Look out the south windows of the museum to see Fidel's yacht, La Granma, housed in a glass fortress and under the watchful eye of a host of guards. Out of the north windows, you'll see Fidel's tank, on which he rode victoriously into the capital. Fidel's hoover isn't currently on display.
~ Filling Mouths and Resting Heads ~
Cuban food has a pretty bad reputation, and it's only partly deserved. Granted, the diet of meat, rice and beans quickly becomes a little bland and repetitive, but such is the reality of a society which severely limits the goods its citizens can buy.
Better food is available, mostly in the prime spots around the most picturesque squares or in the higher-end hotels. La Dominica, on Calle O'Reilly, near the Plaza del Armas, is a good Italian restaurant worth trying when Cuban fare loses its charm. They do, though have a tendency to "run out" of all the cheaper items on the menu, and will try to steer tourists towards the most expensive dishes, which can be irritating, and is a practice not uncommon in the city. A good bakery is nearby on Calle Obispo if you fancy a cheaper lunch, while various stalls and shopfronts around Vieja sell cheap, if basic sandwiches and slices of pizza.
Hotels, as with everything else in Havana, are pricey. If you've got the money and the inclination, there are plenty of options in the city with all the usual offerings.
More appealing, though, in terms of budget and experience, are the Casas Particulares. These Guesthouses are dotted around throughout the city and the rest of Cuba, and offer decent rooms for around 15-25 CUC, with meals available for another 4-10 CUC. Identified by a blue double-headed arrow symbol, these residences are an appealing option not only for the rest they'll give your poor wallet but also for the chance you get to meet Cubans in a relaxed, friendly atmosphere. The Casa owners are inevitably welcoming, chatty and exceptionally generous, and you'll find some surprisingly luxurious accommodation hiding behind unexceptional exteriors.
~ The Waggle of the Cuban Tongue ~
Cubans speak Spanish. Kind of.
However, Cuban Spanish is to Castilian Spanish what Geordie is to the Queen's English. Heavily accented, speckled with all manner of influences and dialectal expressions and rattled off like the speaker fears losing the ability to do so, having come from slow-and-easy Mexico, I felt like I was hearing another language. You get used to it to an extent, but it's still pretty tricky to comprehend.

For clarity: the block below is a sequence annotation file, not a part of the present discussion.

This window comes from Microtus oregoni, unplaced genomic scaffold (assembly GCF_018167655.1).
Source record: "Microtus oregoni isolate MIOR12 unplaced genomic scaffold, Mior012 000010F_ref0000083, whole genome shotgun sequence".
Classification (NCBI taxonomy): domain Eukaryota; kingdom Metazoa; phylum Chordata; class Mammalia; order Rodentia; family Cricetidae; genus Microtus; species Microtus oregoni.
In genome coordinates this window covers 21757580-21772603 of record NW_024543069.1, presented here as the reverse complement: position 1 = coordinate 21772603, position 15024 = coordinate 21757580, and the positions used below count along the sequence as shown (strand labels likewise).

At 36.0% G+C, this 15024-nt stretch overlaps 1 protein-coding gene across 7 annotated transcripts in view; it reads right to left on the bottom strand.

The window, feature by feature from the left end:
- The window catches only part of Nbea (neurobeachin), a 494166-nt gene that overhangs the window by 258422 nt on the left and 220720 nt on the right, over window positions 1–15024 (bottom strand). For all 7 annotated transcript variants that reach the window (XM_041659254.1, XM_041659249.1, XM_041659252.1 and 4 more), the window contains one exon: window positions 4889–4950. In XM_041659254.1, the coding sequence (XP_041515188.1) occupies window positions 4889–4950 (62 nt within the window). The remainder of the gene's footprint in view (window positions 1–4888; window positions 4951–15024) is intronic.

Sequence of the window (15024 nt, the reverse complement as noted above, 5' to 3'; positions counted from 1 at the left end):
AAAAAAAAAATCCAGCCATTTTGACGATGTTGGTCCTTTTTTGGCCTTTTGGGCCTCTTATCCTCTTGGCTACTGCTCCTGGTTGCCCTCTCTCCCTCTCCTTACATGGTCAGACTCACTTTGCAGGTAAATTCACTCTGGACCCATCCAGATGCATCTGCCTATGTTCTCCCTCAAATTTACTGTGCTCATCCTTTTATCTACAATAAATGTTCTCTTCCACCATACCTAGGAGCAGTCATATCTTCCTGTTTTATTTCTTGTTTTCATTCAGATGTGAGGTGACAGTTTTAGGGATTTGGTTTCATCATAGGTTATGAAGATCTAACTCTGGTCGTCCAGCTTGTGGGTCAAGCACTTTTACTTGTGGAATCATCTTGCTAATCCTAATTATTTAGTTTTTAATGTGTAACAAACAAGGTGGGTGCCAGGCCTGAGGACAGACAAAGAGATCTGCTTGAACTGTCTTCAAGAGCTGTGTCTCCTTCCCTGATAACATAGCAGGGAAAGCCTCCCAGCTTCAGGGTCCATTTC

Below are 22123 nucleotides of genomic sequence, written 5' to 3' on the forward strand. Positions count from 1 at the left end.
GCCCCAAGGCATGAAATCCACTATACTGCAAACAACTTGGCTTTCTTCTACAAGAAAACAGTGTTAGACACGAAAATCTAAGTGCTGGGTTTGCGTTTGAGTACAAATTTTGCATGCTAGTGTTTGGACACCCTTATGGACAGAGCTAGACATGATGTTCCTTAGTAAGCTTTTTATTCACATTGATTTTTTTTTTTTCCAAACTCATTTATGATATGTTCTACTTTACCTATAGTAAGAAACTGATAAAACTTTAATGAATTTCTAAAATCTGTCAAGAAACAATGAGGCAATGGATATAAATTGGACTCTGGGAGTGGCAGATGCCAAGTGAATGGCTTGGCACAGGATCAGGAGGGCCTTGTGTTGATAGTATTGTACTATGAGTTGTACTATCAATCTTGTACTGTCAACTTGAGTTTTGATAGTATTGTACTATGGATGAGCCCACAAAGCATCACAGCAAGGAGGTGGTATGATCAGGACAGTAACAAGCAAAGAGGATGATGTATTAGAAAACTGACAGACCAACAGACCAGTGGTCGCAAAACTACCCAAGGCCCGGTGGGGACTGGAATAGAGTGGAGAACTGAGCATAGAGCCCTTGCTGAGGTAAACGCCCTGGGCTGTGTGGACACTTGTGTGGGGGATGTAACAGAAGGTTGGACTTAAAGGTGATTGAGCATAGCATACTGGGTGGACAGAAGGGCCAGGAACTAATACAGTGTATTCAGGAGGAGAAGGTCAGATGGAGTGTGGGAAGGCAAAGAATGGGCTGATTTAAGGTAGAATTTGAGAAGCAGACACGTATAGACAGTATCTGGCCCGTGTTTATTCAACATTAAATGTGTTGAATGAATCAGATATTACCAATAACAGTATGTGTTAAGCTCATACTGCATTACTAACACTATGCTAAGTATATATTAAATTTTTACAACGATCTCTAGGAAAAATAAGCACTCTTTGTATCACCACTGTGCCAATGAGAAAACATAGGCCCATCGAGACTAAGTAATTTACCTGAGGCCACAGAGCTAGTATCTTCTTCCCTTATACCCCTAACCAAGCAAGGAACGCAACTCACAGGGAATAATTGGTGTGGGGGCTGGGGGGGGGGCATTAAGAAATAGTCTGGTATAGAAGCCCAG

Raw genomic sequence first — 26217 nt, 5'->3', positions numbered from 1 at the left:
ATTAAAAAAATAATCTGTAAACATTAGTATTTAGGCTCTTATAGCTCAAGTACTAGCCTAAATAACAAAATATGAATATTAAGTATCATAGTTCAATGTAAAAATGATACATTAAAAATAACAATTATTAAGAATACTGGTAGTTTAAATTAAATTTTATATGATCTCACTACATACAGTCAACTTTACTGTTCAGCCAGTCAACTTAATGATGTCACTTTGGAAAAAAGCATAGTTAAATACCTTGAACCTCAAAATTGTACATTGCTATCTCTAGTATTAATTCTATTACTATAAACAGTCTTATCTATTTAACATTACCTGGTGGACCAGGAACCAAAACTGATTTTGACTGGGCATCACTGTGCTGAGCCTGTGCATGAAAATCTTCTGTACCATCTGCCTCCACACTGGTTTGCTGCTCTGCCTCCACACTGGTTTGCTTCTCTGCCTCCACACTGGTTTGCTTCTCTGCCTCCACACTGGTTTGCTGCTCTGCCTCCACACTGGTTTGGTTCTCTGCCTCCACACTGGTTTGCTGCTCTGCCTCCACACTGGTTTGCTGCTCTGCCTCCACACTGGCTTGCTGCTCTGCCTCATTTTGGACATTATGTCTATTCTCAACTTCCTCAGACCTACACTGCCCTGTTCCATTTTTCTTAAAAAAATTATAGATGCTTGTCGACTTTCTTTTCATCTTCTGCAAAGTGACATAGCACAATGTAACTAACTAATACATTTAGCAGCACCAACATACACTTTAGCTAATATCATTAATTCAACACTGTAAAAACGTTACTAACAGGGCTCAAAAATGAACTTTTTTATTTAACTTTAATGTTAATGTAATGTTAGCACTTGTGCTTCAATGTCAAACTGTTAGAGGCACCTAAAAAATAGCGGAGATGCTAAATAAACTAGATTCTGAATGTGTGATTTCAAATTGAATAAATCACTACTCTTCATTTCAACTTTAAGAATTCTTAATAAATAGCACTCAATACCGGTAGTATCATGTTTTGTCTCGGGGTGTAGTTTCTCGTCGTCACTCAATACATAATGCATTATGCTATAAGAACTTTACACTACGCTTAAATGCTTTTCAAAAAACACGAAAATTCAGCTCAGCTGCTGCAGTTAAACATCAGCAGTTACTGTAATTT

Also, probably best not to ask for Papaya Juice in a restaurant. Fruta Bomba is the alternative name, and the one that doesn't refer to female genitalia.
Havana is certainly a fascinating place, but I'm not sure I found it an especially pleasant one. Noisy, polluted and expensive, it's in no way a relaxing stay, at least not if you're on a budget. However, the rest of Cuba is pleasingly a different story; much more laid-back and accessible to foreigners.
For me, there are two ways to enjoy the capital; either find a nice, conveniently-located Casa to stay in, and take your time exploring the different areas of the city on foot, exploring the museums, open spaces and countless cafes and bars - or simply have a fair bit of money, and stay somewhere high-end.
In truth, though, the latter is effectively blocking out much of Cuba, making the effort of getting there somewhat questionable. The same goes for staying at the mega-resort that is Varadero, away to the east of Havana. Cuba is often characterised as a land in a time-warp, and this is to a great extent true. Just try to get internet access, or buy anything but the most basic toiletries. It's easy to romanticise this 1950s-throwback image, but the reality is less idyllic. Nonetheless, as an experience the country is well worth the trouble, although in my eyes at least, the capital isn't the best exposition of Cuba's very individual charms.